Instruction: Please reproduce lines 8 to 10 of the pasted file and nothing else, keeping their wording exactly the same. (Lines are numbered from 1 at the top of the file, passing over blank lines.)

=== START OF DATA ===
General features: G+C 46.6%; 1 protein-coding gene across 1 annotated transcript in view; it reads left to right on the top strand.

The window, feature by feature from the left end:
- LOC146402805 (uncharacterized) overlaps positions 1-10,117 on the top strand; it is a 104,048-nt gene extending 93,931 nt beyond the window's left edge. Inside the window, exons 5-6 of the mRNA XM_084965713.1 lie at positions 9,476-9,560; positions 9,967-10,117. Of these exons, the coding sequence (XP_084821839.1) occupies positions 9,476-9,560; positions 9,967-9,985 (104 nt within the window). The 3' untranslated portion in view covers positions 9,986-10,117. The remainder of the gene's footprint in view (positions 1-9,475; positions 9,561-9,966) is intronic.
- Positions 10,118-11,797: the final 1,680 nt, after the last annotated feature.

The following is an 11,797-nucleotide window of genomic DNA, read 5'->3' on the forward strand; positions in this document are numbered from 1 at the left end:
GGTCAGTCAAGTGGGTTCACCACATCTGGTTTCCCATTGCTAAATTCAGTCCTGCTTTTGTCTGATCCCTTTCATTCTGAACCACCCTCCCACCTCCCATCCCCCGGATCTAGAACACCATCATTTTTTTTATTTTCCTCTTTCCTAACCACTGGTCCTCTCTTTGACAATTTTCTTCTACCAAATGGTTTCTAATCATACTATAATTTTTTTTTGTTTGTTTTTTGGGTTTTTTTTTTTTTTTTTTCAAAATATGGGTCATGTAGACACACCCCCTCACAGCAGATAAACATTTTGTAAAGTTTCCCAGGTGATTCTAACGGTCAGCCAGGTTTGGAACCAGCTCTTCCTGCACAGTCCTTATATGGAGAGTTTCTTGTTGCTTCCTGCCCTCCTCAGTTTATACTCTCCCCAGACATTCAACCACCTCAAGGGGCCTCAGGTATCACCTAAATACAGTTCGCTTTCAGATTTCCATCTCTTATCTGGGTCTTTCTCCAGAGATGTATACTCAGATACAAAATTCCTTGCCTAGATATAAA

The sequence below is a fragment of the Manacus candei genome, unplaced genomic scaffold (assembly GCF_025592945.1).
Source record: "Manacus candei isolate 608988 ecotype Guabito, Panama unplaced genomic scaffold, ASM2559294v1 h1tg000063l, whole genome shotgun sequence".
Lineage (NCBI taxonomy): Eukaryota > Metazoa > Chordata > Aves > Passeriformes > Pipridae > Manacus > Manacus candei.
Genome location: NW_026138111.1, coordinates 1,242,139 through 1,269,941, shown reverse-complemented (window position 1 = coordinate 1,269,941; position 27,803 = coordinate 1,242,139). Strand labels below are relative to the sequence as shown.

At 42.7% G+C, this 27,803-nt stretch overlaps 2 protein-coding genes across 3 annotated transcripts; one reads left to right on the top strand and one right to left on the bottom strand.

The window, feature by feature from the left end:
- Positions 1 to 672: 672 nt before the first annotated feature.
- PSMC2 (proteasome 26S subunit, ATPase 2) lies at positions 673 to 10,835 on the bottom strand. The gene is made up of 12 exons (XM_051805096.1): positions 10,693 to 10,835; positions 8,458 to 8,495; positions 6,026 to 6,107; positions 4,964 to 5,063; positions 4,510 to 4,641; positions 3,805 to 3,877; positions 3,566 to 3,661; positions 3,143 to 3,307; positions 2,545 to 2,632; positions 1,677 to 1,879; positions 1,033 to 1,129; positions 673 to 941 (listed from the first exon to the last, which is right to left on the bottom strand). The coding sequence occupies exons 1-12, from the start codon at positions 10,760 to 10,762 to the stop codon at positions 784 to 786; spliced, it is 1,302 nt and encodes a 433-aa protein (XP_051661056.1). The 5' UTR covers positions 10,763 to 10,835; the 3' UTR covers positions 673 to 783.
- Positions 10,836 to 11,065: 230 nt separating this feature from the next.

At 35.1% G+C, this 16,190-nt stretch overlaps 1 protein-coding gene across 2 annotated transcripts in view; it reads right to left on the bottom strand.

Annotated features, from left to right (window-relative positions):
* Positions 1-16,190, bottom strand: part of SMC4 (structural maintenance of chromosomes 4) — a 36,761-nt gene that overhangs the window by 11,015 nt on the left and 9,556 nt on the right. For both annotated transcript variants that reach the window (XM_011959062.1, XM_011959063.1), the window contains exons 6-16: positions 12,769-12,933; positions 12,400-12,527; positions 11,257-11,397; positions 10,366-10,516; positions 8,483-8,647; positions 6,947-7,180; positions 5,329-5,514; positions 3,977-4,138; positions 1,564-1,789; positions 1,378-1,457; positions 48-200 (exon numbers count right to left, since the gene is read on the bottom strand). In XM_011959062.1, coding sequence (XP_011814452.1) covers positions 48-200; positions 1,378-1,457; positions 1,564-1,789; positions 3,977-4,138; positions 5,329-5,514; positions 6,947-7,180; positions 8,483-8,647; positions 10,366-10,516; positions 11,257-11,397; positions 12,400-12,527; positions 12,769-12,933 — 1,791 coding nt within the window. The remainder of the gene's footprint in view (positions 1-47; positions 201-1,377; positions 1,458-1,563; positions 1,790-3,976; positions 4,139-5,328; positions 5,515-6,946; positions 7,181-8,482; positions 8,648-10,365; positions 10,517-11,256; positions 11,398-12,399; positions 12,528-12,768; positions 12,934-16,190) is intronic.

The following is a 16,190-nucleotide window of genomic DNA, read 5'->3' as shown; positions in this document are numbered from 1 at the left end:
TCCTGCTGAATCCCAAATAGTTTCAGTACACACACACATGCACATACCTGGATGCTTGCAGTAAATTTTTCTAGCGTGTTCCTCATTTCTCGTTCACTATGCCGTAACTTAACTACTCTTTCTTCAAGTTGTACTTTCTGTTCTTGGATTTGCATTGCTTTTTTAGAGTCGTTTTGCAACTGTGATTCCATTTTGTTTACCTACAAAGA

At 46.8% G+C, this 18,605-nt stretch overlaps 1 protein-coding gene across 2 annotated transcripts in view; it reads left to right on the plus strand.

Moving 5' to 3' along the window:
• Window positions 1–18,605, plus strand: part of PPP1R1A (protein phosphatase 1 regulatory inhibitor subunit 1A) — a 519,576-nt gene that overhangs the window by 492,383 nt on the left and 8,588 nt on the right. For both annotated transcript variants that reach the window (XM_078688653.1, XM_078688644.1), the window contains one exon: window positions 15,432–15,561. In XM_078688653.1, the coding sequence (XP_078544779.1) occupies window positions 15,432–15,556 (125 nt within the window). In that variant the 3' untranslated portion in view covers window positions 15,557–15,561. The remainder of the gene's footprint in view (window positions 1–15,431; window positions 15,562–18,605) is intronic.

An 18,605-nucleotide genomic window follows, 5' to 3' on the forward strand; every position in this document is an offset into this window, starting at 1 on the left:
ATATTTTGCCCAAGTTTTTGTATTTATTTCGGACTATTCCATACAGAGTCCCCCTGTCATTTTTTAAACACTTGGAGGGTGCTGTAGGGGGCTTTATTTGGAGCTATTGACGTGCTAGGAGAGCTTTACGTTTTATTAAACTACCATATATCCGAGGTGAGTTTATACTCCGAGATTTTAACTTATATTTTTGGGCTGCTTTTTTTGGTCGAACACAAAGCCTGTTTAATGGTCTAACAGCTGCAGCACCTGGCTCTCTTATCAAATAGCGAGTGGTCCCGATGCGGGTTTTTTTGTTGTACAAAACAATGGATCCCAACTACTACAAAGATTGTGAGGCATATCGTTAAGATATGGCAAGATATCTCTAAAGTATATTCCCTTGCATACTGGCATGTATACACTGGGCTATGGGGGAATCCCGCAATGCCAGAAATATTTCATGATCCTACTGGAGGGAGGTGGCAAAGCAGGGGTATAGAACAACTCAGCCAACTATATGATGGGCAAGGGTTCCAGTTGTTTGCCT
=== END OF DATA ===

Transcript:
Source record: "Manacus candei isolate 608988 ecotype Guabito, Panama unplaced genomic scaffold, ASM2559294v1 h1tg000063l, whole genome shotgun sequence".
Lineage (NCBI taxonomy): Eukaryota > Metazoa > Chordata > Aves > Passeriformes > Pipridae > Manacus > Manacus candei.
Genome location: NW_026138111.1, coordinates 1,242,139 through 1,269,941, shown reverse-complemented (window position 1 = coordinate 1,269,941; position 27,803 = coordinate 1,242,139). Strand labels below are relative to the sequence as shown.